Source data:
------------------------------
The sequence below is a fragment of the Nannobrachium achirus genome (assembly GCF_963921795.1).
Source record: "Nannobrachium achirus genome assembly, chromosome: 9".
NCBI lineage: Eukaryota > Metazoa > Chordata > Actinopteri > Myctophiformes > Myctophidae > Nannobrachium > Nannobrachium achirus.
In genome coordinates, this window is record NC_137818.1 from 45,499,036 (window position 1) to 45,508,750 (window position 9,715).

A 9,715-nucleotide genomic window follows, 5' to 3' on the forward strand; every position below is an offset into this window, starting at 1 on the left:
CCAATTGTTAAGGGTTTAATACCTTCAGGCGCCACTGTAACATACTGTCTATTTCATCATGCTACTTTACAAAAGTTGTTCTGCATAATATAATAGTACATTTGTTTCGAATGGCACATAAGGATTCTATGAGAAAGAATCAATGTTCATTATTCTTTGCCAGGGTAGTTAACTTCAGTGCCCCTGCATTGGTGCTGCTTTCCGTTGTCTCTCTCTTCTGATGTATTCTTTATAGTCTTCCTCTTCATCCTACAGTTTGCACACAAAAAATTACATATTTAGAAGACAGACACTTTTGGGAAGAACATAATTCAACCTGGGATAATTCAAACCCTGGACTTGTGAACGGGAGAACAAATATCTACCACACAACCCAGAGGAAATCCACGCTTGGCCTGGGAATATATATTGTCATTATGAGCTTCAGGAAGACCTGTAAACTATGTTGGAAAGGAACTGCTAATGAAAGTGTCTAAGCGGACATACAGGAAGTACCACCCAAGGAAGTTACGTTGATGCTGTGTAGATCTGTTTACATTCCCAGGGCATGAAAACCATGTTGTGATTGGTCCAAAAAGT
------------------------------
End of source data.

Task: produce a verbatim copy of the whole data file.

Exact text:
The sequence below is a fragment of the Nannobrachium achirus genome (assembly GCF_963921795.1).
Source record: "Nannobrachium achirus genome assembly, chromosome: 9".
NCBI lineage: Eukaryota > Metazoa > Chordata > Actinopteri > Myctophiformes > Myctophidae > Nannobrachium > Nannobrachium achirus.
In genome coordinates, this window is record NC_137818.1 from 45,499,036 (window position 1) to 45,508,750 (window position 9,715).

A 9,715-nucleotide genomic window follows, 5' to 3' on the forward strand; every position below is an offset into this window, starting at 1 on the left:
CCAATTGTTAAGGGTTTAATACCTTCAGGCGCCACTGTAACATACTGTCTATTTCATCATGCTACTTTACAAAAGTTGTTCTGCATAATATAATAGTACATTTGTTTCGAATGGCACATAAGGATTCTATGAGAAAGAATCAATGTTCATTATTCTTTGCCAGGGTAGTTAACTTCAGTGCCCCTGCATTGGTGCTGCTTTCCGTTGTCTCTCTCTTCTGATGTATTCTTTATAGTCTTCCTCTTCATCCTACAGTTTGCACACAAAAAATTACATATTTAGAAGACAGACACTTTTGGGAAGAACATAATTCAACCTGGGATAATTCAAACCCTGGACTTGTGAACGGGAGAACAAATATCTACCACACAACCCAGAGGAAATCCACGCTTGGCCTGGGAATATATATTGTCATTATGAGCTTCAGGAAGACCTGTAAACTATGTTGGAAAGGAACTGCTAATGAAAGTGTCTAAGCGGACATACAGGAAGTACCACCCAAGGAAGTTACGTTGATGCTGTGTAGATCTGTTTACATTCCCAGGGCATGAAAACCATGTTGTGATTGGTCCAAAAAGT